In a move hailed by watchdogs and candidates on both sides of the aisle, the Federal Election Commission has approved using mobile text messaging to make campaign contributions.
The FEC unanimously cleared the way for donations via text message in an advisory opinion late Monday. The plan has been under consideration for several months, but the FEC has been hashing out technical details to ensure that the leap into mobile technology does not open the way for abuses, such as donations in excess of contribution limits.
The commission was responding to a request submitted by the political consulting firms Red Blue T and ArmourMedia, and by the mobile company m-Qube. Under the plan released Monday, a donor may make political contributions one of two ways. The donor may text a candidate’s political committee directly using a five- or six-digit number known as a “short code,” or enter his or her cell phone number onto a campaign website in lieu of a credit card number.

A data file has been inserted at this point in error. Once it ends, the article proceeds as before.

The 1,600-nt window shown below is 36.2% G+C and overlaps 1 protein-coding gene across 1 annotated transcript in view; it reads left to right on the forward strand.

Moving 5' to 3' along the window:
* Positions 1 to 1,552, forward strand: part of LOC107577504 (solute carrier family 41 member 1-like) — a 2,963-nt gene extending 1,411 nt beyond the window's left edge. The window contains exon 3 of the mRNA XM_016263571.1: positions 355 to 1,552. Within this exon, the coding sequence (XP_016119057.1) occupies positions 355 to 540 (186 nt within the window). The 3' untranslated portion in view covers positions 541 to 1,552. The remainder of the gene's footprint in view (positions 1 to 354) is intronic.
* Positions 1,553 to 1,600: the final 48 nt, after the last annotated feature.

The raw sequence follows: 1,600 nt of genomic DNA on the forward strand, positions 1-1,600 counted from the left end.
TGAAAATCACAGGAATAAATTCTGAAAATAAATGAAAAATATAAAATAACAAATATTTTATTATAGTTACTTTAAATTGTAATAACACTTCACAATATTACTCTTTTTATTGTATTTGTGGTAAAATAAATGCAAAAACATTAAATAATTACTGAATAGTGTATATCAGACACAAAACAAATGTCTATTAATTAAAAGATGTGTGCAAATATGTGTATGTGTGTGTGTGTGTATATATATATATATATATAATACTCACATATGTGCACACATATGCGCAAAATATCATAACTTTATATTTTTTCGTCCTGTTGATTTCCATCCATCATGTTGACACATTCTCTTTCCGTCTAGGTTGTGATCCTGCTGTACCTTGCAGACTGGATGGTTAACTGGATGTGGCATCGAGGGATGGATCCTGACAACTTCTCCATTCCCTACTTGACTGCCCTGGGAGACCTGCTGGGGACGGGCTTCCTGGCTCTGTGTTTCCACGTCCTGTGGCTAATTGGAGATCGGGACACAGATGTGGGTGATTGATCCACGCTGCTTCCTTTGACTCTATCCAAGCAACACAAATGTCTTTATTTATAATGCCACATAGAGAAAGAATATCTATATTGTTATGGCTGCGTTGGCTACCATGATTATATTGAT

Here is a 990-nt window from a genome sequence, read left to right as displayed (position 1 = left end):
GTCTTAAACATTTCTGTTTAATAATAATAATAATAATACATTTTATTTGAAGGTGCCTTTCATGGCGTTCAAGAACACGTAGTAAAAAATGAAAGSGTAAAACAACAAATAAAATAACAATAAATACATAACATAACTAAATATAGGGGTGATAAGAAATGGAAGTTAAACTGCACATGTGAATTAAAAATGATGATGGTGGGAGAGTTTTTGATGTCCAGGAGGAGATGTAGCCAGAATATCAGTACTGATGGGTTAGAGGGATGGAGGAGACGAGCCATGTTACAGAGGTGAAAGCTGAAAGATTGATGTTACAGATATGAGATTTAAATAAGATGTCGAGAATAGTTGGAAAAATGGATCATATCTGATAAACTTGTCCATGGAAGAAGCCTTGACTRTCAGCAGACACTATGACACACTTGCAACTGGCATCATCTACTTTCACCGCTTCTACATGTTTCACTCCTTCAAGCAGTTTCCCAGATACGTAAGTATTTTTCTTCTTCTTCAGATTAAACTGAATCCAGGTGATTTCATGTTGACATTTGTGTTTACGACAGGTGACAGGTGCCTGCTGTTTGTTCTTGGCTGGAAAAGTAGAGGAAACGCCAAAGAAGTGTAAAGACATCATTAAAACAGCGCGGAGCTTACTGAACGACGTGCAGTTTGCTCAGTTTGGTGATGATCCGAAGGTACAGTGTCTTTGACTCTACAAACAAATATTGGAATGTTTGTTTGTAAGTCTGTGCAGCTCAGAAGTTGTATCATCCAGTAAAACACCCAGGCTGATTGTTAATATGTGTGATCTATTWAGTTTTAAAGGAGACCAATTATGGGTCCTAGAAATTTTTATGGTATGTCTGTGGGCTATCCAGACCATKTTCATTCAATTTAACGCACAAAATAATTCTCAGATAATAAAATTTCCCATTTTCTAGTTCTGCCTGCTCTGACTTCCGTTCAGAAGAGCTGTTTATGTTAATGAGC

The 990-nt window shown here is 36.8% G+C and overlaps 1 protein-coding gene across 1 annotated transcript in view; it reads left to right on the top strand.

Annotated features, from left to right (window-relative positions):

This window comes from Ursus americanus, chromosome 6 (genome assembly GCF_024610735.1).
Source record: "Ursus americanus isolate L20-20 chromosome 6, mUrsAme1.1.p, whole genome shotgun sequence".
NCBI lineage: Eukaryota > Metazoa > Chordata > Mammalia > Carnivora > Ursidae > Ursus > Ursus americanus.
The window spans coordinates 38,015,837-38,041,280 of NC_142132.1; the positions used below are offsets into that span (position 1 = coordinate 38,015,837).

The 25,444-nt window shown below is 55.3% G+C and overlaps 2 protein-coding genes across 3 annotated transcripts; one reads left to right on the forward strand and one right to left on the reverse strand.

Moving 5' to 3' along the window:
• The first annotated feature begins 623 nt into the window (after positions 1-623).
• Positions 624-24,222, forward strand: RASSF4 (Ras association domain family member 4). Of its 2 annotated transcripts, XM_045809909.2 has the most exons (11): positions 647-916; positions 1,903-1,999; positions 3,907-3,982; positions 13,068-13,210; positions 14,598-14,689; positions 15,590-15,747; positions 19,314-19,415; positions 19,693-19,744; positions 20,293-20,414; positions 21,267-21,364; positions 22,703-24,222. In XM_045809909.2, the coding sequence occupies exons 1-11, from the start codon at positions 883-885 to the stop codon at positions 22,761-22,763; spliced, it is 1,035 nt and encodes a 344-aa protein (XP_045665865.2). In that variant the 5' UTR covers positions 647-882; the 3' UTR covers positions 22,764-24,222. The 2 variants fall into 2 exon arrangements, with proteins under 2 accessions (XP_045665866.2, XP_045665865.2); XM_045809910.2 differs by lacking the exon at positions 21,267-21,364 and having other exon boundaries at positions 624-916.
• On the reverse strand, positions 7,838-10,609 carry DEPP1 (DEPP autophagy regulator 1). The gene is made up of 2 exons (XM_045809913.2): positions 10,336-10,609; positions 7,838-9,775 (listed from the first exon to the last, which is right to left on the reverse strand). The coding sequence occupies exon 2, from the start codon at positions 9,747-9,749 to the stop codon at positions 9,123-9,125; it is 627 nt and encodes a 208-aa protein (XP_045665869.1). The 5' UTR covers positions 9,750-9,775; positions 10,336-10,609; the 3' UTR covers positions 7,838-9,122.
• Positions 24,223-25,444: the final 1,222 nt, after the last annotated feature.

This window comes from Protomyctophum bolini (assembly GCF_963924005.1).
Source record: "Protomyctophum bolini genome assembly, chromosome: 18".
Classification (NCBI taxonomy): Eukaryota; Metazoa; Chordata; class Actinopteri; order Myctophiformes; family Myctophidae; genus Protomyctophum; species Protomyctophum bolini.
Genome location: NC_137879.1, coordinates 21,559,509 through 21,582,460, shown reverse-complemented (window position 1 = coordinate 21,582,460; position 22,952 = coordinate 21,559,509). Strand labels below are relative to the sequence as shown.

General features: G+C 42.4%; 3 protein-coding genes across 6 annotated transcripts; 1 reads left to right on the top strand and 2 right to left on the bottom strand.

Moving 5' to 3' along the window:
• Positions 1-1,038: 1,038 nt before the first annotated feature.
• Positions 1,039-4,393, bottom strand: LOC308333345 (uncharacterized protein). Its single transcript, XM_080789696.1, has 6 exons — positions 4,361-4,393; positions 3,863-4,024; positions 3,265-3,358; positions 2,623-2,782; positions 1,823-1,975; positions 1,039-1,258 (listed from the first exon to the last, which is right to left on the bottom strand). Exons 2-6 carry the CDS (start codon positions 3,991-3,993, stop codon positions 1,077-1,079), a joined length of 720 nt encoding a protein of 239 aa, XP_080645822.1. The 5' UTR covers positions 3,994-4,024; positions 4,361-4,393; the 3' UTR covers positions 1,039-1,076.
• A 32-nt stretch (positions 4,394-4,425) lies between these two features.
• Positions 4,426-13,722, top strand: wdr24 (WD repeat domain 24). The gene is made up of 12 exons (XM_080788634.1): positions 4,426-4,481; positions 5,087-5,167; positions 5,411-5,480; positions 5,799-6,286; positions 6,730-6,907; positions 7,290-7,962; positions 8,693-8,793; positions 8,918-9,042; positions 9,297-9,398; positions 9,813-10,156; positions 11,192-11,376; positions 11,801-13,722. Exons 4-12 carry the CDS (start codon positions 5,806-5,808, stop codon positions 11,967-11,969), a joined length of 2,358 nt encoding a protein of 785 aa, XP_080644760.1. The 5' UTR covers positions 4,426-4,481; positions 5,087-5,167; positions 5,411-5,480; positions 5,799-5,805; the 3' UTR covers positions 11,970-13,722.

Both President Barack Obama and presumptive GOP nominee Mitt Romney had asked the FEC to approve the plan, as had several Democrats on Capitol Hill. Proponents of donations via text message have argued that it presents an antidote to unrestricted super PACs by encouraging small donors. The plan takes effect immediately.
Rep. Christopher H. Smith, R-N.J., left, David Goldman, center, and Arvind Chawdra right, attend a news conference in the Rayburn House Office Building on international child abduction. Goldman and Chawdra are fathers whose children were abducted by their mothers and taken abroad.
Each year since 1990, CQ Roll Call has reviewed the financial disclosures of all 541 senators, representatives and delegates to determine the 50 richest members of Congress. This year's report, derived from forms covering the calendar year 2012, shows it took a net worth of $6.67 million to crack the exclusive club.